There were thousands of people like us. Thousands! I had her son on my back, and he was urinating on my back and, you know, I got hot. I’m crying, I was so mad. I had a cane. I tried to hit him. I told him, “Don’t pee on my back.” People behind me saw a waterfall from his peeing. I hit him. Then they got mad at me because I’m actually hitting them; that’s how close the people were walking. It was jam-packed. You couldn’t even stop because they’d get mad at you. They just rushed to get out of there, you know.
So we all came to the Imjin River. There’s American soldiers, Korean soldiers, and Korean women police [South Korean]—they’re all there. They all had guns on us, saying, “You can’t come.” So we said, “Why?” And they said, “Because of the North Korean soldiers, you can’t trust who’s a soldier, who’s not. So everybody’s standing, screaming, hollering. Then everybody says, “Hey, we’re going! Either we die here or die crossing.
It was all ice, and it broke because there were too many people. I finally made it but my brother-in-law sank in with his son. I wanted to jump over and help them but people behind me were pulling me back saying, “You’re too heavy. You’re gonna break it and then we can’t even cross.” I didn’t listen. I just jumped over and fell down. My nephew had one of those hats that ties at the neck. I could only grab that and while I’m pulling him up, he’s screaming, crying. I’m choking him, you know. Then one of the GIs came over and helped me pull him and my brother-in-law up. Then they started searching all over our bodies to see if we had any weapons. This was Christmas Day.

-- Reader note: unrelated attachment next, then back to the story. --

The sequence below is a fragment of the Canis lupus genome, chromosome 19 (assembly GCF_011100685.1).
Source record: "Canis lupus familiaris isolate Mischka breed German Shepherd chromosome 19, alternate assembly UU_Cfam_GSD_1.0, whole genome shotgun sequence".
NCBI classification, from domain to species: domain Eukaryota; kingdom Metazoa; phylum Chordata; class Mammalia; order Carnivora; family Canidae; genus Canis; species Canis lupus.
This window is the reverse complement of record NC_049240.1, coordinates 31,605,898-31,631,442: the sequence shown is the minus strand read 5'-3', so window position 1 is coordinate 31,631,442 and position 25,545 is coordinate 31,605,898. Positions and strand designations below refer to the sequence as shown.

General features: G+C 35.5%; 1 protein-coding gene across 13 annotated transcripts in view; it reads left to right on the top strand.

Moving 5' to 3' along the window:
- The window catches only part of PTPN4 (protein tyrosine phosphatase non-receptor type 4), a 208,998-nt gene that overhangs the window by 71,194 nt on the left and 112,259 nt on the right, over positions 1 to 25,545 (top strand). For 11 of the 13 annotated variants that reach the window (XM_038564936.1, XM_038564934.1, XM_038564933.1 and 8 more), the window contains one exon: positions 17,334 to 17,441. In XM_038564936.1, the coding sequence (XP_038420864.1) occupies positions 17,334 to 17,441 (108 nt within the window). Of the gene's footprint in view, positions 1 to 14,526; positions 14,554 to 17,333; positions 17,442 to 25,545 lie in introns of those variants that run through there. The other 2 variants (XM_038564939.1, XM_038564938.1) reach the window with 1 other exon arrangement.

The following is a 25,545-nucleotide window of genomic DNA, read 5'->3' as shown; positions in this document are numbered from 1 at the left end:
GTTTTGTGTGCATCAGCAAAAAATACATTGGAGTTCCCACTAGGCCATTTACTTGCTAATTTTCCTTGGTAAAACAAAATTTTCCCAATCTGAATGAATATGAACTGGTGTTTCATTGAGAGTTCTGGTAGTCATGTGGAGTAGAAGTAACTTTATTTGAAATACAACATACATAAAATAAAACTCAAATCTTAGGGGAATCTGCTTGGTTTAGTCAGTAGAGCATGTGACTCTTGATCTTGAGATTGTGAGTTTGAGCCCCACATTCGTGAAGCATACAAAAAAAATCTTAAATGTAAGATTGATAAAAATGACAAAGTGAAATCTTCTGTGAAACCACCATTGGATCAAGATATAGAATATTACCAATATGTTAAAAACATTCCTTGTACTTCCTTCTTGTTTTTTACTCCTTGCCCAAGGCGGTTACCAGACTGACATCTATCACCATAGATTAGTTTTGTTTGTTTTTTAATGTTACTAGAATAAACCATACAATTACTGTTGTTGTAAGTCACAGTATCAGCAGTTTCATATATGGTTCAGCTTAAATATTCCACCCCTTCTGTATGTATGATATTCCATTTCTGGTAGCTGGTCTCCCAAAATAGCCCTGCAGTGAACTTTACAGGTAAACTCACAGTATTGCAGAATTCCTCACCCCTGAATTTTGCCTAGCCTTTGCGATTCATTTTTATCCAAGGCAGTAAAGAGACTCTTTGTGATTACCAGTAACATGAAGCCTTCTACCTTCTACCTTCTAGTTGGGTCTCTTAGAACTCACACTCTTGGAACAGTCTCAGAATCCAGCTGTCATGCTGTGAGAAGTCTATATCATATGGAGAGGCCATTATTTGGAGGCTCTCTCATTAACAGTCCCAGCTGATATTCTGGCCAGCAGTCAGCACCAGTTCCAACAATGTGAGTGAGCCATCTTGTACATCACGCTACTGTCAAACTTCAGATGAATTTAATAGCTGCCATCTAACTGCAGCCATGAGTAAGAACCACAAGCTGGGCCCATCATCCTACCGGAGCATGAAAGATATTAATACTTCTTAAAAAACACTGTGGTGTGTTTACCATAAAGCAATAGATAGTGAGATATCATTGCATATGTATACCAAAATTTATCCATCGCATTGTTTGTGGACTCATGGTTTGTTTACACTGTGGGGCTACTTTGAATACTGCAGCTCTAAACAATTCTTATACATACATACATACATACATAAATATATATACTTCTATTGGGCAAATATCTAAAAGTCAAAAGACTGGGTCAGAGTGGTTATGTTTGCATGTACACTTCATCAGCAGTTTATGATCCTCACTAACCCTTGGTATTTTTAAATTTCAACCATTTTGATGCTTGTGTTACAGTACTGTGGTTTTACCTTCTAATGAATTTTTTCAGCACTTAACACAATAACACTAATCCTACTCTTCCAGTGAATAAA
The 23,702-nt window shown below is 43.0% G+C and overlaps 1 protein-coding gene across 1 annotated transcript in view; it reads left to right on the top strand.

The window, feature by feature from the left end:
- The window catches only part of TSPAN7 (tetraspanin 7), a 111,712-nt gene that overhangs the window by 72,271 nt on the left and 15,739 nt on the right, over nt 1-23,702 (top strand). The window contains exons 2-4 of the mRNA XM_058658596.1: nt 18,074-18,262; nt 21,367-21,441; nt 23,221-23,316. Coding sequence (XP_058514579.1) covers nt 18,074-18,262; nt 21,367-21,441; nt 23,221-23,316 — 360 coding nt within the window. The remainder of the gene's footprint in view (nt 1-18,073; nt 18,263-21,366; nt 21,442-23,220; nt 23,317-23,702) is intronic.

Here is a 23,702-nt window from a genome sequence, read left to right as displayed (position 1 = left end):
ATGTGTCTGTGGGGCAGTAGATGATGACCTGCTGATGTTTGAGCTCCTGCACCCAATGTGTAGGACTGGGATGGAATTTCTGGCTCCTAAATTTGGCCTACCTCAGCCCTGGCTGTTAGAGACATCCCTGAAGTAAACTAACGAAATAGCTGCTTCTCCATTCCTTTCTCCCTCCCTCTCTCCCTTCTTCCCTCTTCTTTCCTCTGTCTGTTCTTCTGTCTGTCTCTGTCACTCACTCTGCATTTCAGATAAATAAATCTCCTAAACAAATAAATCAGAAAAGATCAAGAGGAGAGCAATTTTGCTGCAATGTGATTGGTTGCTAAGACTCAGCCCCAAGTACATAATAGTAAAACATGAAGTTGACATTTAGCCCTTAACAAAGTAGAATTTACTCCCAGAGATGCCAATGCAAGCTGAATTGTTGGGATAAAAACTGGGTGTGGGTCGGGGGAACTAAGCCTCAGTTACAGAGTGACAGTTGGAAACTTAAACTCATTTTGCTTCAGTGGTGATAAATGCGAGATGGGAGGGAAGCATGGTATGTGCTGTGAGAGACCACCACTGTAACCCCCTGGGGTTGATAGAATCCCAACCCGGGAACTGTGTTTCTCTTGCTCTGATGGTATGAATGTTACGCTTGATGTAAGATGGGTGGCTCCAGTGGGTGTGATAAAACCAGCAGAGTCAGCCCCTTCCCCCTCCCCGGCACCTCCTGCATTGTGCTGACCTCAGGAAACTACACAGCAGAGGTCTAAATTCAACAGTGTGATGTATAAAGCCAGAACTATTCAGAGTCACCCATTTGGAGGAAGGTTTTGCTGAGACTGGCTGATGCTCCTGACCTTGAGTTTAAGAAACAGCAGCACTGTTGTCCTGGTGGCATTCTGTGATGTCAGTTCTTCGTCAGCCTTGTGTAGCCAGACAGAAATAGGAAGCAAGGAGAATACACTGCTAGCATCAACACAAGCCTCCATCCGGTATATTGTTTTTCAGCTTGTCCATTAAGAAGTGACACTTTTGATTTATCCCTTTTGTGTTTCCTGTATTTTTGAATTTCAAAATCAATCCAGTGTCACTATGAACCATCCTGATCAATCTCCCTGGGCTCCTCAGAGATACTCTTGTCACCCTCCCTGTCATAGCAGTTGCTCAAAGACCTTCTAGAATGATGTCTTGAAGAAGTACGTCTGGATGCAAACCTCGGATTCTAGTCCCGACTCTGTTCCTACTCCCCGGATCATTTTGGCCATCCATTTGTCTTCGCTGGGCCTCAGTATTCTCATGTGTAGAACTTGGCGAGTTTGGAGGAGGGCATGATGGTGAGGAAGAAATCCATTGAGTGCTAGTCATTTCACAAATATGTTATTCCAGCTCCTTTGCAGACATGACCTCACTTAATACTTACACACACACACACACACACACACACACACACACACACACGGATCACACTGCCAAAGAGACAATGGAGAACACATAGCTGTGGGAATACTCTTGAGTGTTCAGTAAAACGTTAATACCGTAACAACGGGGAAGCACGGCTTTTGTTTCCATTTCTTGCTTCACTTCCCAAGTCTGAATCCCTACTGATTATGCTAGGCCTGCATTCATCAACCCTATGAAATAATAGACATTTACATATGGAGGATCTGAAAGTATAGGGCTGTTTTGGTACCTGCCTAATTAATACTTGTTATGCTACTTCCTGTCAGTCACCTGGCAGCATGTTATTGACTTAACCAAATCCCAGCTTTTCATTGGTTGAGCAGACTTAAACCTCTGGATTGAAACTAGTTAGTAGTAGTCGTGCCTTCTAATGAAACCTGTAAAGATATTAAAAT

After that we came to Yongdung-Po. There was a boxcar train and two ways you could go, either to Seoul or down south to Busan or Daejeon. So we all climbed up there, slowly because we had babies. We stayed up there three days, sitting on the top edge of the car. When the train stopped, it jerked and pulled back, and people dropped off and died, you know. But my brother-in-law tied us up there so we couldn’t even move.
Finally, we got down to Daejeon and stayed for about five days. Then they said, “You gotta move,” again. So we got on a train and went down to Iri, a small town. We stayed in a refugee camp there for three years.
No, no, no; they don’t know much about my experience in Korea. I don’t know why I didn’t talk to them. I think a lot of parents would love to talk to their children. But they might not be interested or, actually, I was too busy raising them. Now I talk a little bit to my daughter. She couldn’t believe it. I tell her a little once in a while, sometimes: “Yeah, I did this and this.” “Oh, Mother, how could you live like that?” you know.